Subscribe Now Subscribe Today
Science Alert
 
FOLLOW US:     Facebook     Twitter
Blue
   
Curve Top
Research Journal of Environmental Toxicology
  Year: 2017 | Volume: 11 | Issue: 2 | Page No.: 62-71
DOI: 10.3923/rjet.2017.62.71
Health Risk Assessment of Selected Dumpsites in Amata-Akpoha Community Using Cultivated Edible Plants
Nwogo Ajuka Obasi , Stella Eberechukwu Obasi, Getrude Obianuju Aloh and Emmanuel Okewe Nnachi

Abstract:
Background and Objective: In Nigeria, explosion in population growth and technological advancement has led to increase in the generation of high quantity of industrial and domestic solid wastes. These solid wastes are poorly managed in rural and urban communities and in most cases are indiscriminately dumped at arable farm lands where they constitute environmental pollution. The solid wastes undergo decompositions and are burnt in open air during dry seasons. The composts formed are often used by dwellers as manures for cultivation of edible plants. This study investigated the uptake of heavy metals by edible plants cultivated in the vicinity of selected dumpsites in Amata-Akpoha, Afikpo North, Ebonyi State, Nigeria to extrapolate the associated ecological and health risks. Materials and Methods: The soil and plant samples were obtained from farmlands in the vicinity of Ezi Mba, Amaozara and Evoekpiri dumpsites in Akpoha and a nearby farm land at Edaka where there was no dumping of waste in the vicinity (control site). The samples were processed and analyzed using standard protocols. Data obtained were analyzed using one way analysis of variance (ANOVA) by SPSS version 9.2 (Inc., Chicago, USA) and significant differences were established at p<0.05 using Duncan multiple range test. Results: The results obtained showed that the total extractable metals varied significantly (p<0.05) from one dumpsite to another and were generally higher in the dumpsites compared to control site. Results of speciation indicated that all the metals studied had more than 65% non-residual fractions except Cu. The mean order of mobility and bioavailability of the metals were: Fe>Zn>Mn>Cd>Pb>Cr>Ni>Cu in the sites. Total mean metal concentration in Amaranthus hybridus, Telfairia occidentalis and Talinum triangulare were significantly higher (p<0.05) in the dumpsites samples compared to control site. The different soil-plants transfer indices varied and indicated that the plants have varied potentials for phytoextraction and phytostabilization of the metals. Conclusion: The high level of metals in the waste soils indicated anthropogenic inputs and the soil-plants transfer coefficients for the edible plants indicated increased ecological and health risks implications. Hence, there is urgent need for enacting and enforcing policies on regulatory standards.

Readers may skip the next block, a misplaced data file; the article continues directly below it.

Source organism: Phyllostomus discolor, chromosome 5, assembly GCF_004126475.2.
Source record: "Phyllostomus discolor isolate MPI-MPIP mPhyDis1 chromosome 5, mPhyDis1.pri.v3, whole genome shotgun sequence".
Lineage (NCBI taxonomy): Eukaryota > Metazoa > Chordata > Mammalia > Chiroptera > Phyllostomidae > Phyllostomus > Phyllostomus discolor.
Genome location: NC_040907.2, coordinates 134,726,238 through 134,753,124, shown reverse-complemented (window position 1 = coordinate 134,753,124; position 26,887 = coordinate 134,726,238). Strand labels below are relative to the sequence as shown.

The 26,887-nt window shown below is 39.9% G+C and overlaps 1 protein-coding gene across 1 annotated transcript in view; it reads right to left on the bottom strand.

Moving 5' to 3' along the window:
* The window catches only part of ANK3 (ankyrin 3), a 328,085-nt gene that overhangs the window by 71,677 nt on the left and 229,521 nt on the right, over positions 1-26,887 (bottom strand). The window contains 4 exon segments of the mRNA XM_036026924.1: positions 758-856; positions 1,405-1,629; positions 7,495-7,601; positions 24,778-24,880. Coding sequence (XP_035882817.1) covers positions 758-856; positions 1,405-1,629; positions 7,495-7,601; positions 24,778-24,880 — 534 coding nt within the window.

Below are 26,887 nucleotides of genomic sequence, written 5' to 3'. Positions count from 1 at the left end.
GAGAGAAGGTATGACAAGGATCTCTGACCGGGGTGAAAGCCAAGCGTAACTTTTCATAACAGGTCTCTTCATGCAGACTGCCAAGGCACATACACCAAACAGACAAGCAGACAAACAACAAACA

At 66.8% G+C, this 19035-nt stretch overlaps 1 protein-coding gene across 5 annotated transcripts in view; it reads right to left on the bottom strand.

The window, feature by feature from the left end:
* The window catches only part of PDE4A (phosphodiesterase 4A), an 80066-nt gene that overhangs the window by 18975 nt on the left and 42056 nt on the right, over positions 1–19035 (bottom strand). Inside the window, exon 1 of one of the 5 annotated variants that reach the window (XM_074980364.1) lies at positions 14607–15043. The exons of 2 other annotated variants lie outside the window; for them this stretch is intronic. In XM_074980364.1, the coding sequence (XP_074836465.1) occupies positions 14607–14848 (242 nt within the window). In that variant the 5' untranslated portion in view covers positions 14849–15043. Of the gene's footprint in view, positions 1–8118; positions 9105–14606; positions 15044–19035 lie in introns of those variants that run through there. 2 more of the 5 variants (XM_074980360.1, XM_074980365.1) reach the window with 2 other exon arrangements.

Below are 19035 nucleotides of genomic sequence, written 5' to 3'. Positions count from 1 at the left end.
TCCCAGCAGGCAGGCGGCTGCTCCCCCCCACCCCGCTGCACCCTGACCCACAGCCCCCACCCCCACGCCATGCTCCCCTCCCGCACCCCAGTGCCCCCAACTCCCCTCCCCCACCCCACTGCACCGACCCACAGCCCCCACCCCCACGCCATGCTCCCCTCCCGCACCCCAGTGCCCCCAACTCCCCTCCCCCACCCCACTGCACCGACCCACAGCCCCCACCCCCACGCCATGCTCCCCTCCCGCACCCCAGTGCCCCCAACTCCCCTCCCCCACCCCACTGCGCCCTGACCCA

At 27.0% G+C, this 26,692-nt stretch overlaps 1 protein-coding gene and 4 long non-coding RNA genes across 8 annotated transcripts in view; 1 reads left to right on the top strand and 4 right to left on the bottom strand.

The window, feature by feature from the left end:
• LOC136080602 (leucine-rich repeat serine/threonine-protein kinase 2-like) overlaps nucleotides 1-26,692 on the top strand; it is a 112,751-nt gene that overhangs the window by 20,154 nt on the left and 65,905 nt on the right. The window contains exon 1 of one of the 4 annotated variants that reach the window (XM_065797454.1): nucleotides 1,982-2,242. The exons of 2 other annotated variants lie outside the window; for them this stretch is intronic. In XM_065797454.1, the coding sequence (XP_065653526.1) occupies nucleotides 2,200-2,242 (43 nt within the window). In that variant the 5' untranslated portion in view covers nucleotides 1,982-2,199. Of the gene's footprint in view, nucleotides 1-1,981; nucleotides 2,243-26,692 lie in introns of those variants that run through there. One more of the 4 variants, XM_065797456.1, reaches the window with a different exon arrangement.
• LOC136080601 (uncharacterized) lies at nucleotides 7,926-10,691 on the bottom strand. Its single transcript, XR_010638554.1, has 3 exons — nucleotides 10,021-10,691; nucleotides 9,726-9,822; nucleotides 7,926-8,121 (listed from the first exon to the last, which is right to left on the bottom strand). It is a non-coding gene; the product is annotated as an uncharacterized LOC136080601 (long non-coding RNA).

PDF Fulltext XML References Citation Report Citation
How to cite this article:

Nwogo Ajuka Obasi, Stella Eberechukwu Obasi, Getrude Obianuju Aloh and Emmanuel Okewe Nnachi, 2017. Health Risk Assessment of Selected Dumpsites in Amata-Akpoha Community Using Cultivated Edible Plants. Research Journal of Environmental Toxicology, 11: 62-71.

DOI: 10.3923/rjet.2017.62.71

URL: https://scialert.net/abstract/?doi=rjet.2017.62.71

COMMENTS
14 July, 2017
Ragip Adiguzel :
I will send this resarch article to the environmental engineer researchers and make them aware of the consequences. Thus, researchers can refer to this article in similar studies.
 
COMMENT ON THIS PAPER
 
 
 

 

 
 
 
 
 
 
 
 
 

 
 
 
 
 
 

       

       

Curve Bottom